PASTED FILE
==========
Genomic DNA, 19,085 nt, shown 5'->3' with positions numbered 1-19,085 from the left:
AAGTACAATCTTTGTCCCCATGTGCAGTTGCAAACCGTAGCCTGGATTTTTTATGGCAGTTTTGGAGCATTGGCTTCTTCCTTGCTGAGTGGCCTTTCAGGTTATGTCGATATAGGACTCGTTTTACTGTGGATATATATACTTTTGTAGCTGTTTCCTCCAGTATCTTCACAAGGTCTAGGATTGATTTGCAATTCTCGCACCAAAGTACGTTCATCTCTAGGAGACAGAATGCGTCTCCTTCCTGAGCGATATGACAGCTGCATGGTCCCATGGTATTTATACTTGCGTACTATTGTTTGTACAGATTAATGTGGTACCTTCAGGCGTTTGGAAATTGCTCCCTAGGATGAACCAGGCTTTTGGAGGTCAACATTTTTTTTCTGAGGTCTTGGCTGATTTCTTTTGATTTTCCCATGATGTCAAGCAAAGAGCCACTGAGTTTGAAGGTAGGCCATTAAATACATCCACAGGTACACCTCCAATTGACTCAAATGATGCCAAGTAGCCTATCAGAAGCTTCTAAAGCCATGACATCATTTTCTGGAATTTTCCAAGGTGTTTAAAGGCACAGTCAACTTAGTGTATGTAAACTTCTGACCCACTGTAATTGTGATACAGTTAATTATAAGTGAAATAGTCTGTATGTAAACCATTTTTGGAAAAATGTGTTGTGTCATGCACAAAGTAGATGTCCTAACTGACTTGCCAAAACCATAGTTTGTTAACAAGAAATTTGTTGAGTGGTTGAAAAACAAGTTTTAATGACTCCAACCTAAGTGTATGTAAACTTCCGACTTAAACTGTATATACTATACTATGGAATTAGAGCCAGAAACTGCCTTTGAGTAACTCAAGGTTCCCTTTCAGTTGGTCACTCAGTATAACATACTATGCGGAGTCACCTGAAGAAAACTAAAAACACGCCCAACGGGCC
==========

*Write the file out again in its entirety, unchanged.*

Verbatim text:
Genomic DNA, 19,085 nt, shown 5'->3' with positions numbered 1-19,085 from the left:
AAGTACAATCTTTGTCCCCATGTGCAGTTGCAAACCGTAGCCTGGATTTTTTATGGCAGTTTTGGAGCATTGGCTTCTTCCTTGCTGAGTGGCCTTTCAGGTTATGTCGATATAGGACTCGTTTTACTGTGGATATATATACTTTTGTAGCTGTTTCCTCCAGTATCTTCACAAGGTCTAGGATTGATTTGCAATTCTCGCACCAAAGTACGTTCATCTCTAGGAGACAGAATGCGTCTCCTTCCTGAGCGATATGACAGCTGCATGGTCCCATGGTATTTATACTTGCGTACTATTGTTTGTACAGATTAATGTGGTACCTTCAGGCGTTTGGAAATTGCTCCCTAGGATGAACCAGGCTTTTGGAGGTCAACATTTTTTTTCTGAGGTCTTGGCTGATTTCTTTTGATTTTCCCATGATGTCAAGCAAAGAGCCACTGAGTTTGAAGGTAGGCCATTAAATACATCCACAGGTACACCTCCAATTGACTCAAATGATGCCAAGTAGCCTATCAGAAGCTTCTAAAGCCATGACATCATTTTCTGGAATTTTCCAAGGTGTTTAAAGGCACAGTCAACTTAGTGTATGTAAACTTCTGACCCACTGTAATTGTGATACAGTTAATTATAAGTGAAATAGTCTGTATGTAAACCATTTTTGGAAAAATGTGTTGTGTCATGCACAAAGTAGATGTCCTAACTGACTTGCCAAAACCATAGTTTGTTAACAAGAAATTTGTTGAGTGGTTGAAAAACAAGTTTTAATGACTCCAACCTAAGTGTATGTAAACTTCCGACTTAAACTGTATATACTATACTATGGAATTAGAGCCAGAAACTGCCTTTGAGTAACTCAAGGTTCCCTTTCAGTTGGTCACTCAGTATAACATACTATGCGGAGTCACCTGAAGAAAACTAAAAACACGCCCAACGGGCC